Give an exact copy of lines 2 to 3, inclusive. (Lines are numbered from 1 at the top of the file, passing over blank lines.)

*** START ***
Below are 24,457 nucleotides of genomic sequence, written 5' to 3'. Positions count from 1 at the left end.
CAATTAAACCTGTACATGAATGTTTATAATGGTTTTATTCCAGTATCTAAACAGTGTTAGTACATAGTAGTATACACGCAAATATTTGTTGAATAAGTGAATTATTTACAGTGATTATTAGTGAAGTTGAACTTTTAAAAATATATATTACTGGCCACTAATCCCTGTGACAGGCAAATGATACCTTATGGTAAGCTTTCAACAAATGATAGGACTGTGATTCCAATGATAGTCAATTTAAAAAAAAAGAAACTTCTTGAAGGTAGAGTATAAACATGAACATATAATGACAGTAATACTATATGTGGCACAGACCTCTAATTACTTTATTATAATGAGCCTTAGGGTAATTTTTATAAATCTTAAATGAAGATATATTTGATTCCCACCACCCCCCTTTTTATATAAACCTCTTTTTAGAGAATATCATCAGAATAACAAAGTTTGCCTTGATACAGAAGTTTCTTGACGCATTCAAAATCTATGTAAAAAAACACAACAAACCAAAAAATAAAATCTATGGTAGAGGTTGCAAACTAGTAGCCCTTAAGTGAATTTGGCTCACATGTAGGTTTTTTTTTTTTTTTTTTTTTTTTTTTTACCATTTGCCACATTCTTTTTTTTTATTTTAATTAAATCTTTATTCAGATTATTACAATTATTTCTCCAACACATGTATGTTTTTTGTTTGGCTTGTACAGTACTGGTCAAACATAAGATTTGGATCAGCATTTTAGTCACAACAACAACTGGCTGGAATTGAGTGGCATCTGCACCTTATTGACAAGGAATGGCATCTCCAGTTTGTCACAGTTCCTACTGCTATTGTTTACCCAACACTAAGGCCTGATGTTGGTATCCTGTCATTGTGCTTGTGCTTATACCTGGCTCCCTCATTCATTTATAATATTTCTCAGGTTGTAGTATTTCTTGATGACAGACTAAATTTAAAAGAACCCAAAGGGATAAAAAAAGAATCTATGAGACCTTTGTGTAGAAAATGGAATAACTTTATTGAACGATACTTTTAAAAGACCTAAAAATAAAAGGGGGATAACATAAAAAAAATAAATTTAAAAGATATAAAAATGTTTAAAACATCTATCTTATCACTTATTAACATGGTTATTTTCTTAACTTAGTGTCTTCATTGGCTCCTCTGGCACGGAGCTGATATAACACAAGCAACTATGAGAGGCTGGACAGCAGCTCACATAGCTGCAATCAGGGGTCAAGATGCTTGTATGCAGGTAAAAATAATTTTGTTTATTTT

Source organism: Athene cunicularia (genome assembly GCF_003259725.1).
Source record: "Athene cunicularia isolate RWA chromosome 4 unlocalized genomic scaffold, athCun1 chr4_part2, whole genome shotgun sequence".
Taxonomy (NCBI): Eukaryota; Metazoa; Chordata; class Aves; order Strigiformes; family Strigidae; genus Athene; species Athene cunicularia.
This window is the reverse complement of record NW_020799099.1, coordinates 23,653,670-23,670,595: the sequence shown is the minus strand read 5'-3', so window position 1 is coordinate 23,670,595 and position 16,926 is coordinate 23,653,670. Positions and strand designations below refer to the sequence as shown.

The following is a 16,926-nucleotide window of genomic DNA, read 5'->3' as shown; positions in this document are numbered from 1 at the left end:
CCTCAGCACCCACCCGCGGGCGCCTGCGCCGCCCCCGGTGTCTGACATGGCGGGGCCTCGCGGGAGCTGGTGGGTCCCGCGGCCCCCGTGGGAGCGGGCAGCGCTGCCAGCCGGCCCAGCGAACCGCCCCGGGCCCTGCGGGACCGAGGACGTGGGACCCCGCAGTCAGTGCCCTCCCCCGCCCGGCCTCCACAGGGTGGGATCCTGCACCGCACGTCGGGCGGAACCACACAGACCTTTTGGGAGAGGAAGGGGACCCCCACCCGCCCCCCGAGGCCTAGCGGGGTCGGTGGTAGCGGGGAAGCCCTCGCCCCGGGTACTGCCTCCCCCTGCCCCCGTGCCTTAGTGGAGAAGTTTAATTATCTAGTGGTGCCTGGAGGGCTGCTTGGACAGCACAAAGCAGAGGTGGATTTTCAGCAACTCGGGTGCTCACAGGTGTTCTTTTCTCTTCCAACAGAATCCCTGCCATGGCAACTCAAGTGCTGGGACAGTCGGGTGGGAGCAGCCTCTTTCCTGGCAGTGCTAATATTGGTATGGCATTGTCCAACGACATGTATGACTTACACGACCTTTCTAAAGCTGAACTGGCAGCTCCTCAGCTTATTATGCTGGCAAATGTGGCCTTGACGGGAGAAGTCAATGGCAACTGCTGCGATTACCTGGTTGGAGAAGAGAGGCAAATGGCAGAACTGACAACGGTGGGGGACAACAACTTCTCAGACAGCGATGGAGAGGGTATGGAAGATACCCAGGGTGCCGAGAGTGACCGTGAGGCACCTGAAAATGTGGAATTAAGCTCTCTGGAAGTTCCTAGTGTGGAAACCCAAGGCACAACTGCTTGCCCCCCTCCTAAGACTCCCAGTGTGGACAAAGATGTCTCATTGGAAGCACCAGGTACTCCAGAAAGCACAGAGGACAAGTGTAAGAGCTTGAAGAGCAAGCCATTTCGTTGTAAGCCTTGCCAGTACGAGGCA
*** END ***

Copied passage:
CAATTAAACCTGTACATGAATGTTTATAATGGTTTTATTCCAGTATCTAAACAGTGTTAGTACATAGTAGTATACACGCAAATATTTGTTGAATAAGTGAATTATTTACAGTGATTATTAGTGAAGTTGAACTTTTAAAAATATATATTACTGGCCACTAATCCCTGTGACAGGCAAATGATACCTTATGGTAAGCTTTCAACAAATGATAGGACTGTGATTCCAATGATAGTCAATTTAAAAAAAAAGAAACTTCTTGAAGGTAGAGTATAAACATGAACATATAATGACAGTAATACTATATGTGGCACAGACCTCTAATTACTTTATTATAATGAGCCTTAGGGTAATTTTTATAAATCTTAAATGAAGATATATTTGATTCCCACCACCCCCCTTTTTATATAAACCTCTTTTTAGAGAATATCATCAGAATAACAAAGTTTGCCTTGATACAGAAGTTTCTTGACGCATTCAAAATCTATGTAAAAAAACACAACAAACCAAAAAATAAAATCTATGGTAGAGGTTGCAAACTAGTAGCCCTTAAGTGAATTTGGCTCACATGTAGGTTTTTTTTTTTTTTTTTTTTTTTTTTTTACCATTTGCCACATTCTTTTTTTTTATTTTAATTAAATCTTTATTCAGATTATTACAATTATTTCTCCAACACATGTATGTTTTTTGTTTGGCTTGTACAGTACTGGTCAAACATAAGATTTGGATCAGCATTTTAGTCACAACAACAACTGGCTGGAATTGAGTGGCATCTGCACCTTATTGACAAGGAATGGCATCTCCAGTTTGTCACAGTTCCTACTGCTATTGTTTACCCAACACTAAGGCCTGATGTTGGTATCCTGTCATTGTGCTTGTGCTTATACCTGGCTCCCTCATTCATTTATAATATTTCTCAGGTTGTAGTATTTCTTGATGACAGACTAAATTTAAAAGAACCCAAAGGGATAAAAAAAGAATCTATGAGACCTTTGTGTAGAAAATGGAATAACTTTATTGAACGATACTTTTAAAAGACCTAAAAATAAAAGGGGGATAACATAAAAAAAATAAATTTAAAAGATATAAAAATGTTTAAAACATCTATCTTATCACTTATTAACATGGTTATTTTCTTAACTTAGTGTCTTCATTGGCTCCTCTGGCACGGAGCTGATATAACACAAGCAACTATGAGAGGCTGGACAGCAGCTCACATAGCTGCAATCAGGGGTCAAGATGCTTGTATGCAGGTAAAAATAATTTTGTTTATTTT

Source organism: Athene cunicularia (genome assembly GCF_003259725.1).